Joanne (Juan) Chen
I am a PhD candidate in Finance at the London School of Economics. In Summer 2022, I will join Boston University Questrom School of Business as an Assistant Professor of Finance. You can find my CV here.
Corporate Finance Theory
Abstract: I develop a dynamic agency model to investigate optimal managerial authority and its interaction with managerial compensation. The model shows that when hiring a manager, the principal delegates authority that is unresponsive to either the manager's outside options or the firm's recruitment costs, in contrast to promised compensation, which increases in both. Over time, both the manager's authority and his compensation rise after good performances and decline after bad realizations. Authority-performance sensitivity decreases as the manager's authority grows, resembling entrenchment. In contrast, pay-performance sensitivity increases with the manager's authority. If managerial authority can be adjusted only infrequently, the optimal contract may allow for self-dealing. Moreover, the model reveals that early-career luck plays a disproportionate role in determining the manager's authority and lifetime utility.
Presentations: Cambridge Corporate Finance Theory Symposium 2022, Finance Theory Group Summer Meeting 2022, SFS Cavalcade North America 2022, FMCG PhD Symposium, Queen Mary University of London, Northwestern University (Kellogg), UNC-Chapel Hill (Kenan-Flagler), Erasmus University Rotterdam, Boston University (Questrom), UT Dallas (Naveen Jindal), Warwick Business School, Copenhagen Business School, Shanghai Advanced Institute of Finance, University of Amsterdam, EWMES 2021, Toulouse School of Economics, EFA Doctoral Tutorial 2021, World Finance Conference 2021, LSE
Abstract: I develop a tractable micro-founded dynamic platform model featuring cross-group network effects. Networks are analogous to capital assets, and the platform enterprise invests in the networks by making subsidies to users. The paper characterizes the entrepreneur's optimal financing and investment strategies. The main findings are: 1) making highly aggressive subsidies by using up available funds is optimal; 2) per-transaction subsidies decrease as the network grows; 3) the platform with stronger network effects has a propensity to make more subsidies at initial stages; 4) staged financing mitigates the limited enforcement problem, and ceteris paribus, the number of funding rounds decreases with the profitability of the platform and increases with required profits by financiers; 5) the value of funds raised each round increases and the financing frequency decreases over time.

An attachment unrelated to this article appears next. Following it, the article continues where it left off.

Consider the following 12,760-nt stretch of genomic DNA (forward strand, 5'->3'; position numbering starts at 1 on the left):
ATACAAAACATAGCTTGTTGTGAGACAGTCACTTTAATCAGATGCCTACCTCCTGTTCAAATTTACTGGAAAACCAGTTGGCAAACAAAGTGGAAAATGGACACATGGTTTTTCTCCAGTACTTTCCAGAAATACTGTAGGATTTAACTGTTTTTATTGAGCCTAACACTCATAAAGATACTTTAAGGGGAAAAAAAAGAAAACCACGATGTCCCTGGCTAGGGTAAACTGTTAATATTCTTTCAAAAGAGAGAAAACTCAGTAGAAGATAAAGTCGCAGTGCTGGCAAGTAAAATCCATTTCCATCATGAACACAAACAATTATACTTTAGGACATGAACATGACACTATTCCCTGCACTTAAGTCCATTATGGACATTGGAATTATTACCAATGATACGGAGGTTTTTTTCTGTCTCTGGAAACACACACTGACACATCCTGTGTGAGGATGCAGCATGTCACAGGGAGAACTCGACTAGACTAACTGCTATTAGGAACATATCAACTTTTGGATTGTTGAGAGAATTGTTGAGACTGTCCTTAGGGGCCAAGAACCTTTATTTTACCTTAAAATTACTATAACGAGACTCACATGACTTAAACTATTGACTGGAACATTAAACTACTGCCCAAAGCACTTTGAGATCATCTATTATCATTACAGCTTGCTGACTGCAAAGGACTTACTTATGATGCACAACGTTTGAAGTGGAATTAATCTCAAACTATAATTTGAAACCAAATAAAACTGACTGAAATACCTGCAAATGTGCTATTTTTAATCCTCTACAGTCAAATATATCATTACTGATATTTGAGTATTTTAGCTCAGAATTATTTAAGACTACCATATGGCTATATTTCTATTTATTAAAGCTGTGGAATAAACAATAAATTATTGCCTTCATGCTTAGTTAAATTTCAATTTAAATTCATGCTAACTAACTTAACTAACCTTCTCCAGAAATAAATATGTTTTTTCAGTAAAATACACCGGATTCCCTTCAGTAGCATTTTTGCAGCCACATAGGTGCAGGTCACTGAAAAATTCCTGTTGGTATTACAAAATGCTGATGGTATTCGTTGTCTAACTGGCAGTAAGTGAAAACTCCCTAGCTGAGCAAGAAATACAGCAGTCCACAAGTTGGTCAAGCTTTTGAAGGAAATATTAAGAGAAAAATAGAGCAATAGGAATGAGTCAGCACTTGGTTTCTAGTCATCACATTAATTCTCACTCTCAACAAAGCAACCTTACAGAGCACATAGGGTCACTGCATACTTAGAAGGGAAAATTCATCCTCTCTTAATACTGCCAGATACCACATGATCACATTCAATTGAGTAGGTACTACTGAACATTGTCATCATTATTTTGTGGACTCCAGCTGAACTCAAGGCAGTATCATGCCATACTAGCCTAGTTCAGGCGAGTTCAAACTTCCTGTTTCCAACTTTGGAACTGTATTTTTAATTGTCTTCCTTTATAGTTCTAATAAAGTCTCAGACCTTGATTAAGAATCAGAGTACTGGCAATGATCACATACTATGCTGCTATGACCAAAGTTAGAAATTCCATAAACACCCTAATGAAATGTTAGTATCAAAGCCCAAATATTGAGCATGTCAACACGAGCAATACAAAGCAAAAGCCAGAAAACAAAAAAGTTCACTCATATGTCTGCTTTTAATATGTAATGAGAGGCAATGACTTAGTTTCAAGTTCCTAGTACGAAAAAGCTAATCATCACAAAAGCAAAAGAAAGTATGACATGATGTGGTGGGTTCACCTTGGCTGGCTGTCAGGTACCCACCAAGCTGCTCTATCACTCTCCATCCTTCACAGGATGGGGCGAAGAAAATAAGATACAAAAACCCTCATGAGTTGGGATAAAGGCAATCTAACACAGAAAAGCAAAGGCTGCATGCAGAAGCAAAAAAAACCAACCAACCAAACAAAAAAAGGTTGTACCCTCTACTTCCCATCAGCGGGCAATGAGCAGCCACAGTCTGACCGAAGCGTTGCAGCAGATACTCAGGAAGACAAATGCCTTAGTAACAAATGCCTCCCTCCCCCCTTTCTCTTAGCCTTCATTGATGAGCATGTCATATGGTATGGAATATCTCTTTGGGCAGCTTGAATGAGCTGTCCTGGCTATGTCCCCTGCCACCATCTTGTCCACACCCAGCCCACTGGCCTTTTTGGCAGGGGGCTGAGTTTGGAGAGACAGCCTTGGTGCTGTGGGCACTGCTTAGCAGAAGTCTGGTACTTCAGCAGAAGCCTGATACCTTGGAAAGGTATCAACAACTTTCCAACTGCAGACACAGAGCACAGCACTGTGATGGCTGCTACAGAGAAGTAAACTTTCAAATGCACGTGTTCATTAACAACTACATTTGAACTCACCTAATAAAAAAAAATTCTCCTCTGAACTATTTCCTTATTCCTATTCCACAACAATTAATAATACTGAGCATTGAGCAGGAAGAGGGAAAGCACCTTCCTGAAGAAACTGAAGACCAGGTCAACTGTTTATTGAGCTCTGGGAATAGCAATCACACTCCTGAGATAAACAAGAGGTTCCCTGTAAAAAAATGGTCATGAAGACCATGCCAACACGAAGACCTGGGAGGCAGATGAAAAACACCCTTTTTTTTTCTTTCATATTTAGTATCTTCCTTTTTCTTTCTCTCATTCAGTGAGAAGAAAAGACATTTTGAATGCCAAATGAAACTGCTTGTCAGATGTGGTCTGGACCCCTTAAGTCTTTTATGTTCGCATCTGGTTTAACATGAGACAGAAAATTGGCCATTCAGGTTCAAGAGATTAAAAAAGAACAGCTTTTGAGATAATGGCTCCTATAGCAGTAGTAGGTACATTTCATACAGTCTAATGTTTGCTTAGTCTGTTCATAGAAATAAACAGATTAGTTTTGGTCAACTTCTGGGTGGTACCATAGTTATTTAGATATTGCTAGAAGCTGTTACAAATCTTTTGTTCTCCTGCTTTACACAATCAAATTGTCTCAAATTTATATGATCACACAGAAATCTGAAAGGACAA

Presentations: Owners as Strategists Conference 2022 (Virtual), FMA 2020 (Virtual), AFA poster 2020 (San Diego), KWC Conference in Entrepreneurial Finance (Sweden), LSE
Work in Progress
Corporate Governance Time Bombs, with Martin Oehmke (Draft available upon request)
Why are “corporate time bombs’’ (festering problems that can lead to extreme losses for a firm) often kept unsolved? We show that, if the manager’s tenure is uncertain, it can be optimal to provide only low-powered incentives to diffuse corporate time bombs, so that procrastination is a rational response. If the problem remains unsolved after the incumbent manager’s departure, incentives given to successive managers to diffuse the time bomb are even lower, due to the principal’s belief updating. The model implies that time bombs have to be diffused within a certain time frame and shows that frequent managerial turnover leads to missed opportunities for solving the problem.
Class Teacher: FM250 Finance Evaluations (Benchmark for excellence: 4.2/5.0)
Class Teacher: FM101 Finance Evaluations
Class Teacher: FM212 Principles of Finance Evaluations (Scale from 1 to 5, with 1.0 highest)
Teaching Assistant: FM421 Applied Corporate Finance
Teaching Assistant: FM422 Corporate Finance
Teaching Assistant: FM445 Portfolio Management
Foundation-controlled Firms and CEO Compensation
Raising Capital under Demand Uncertainty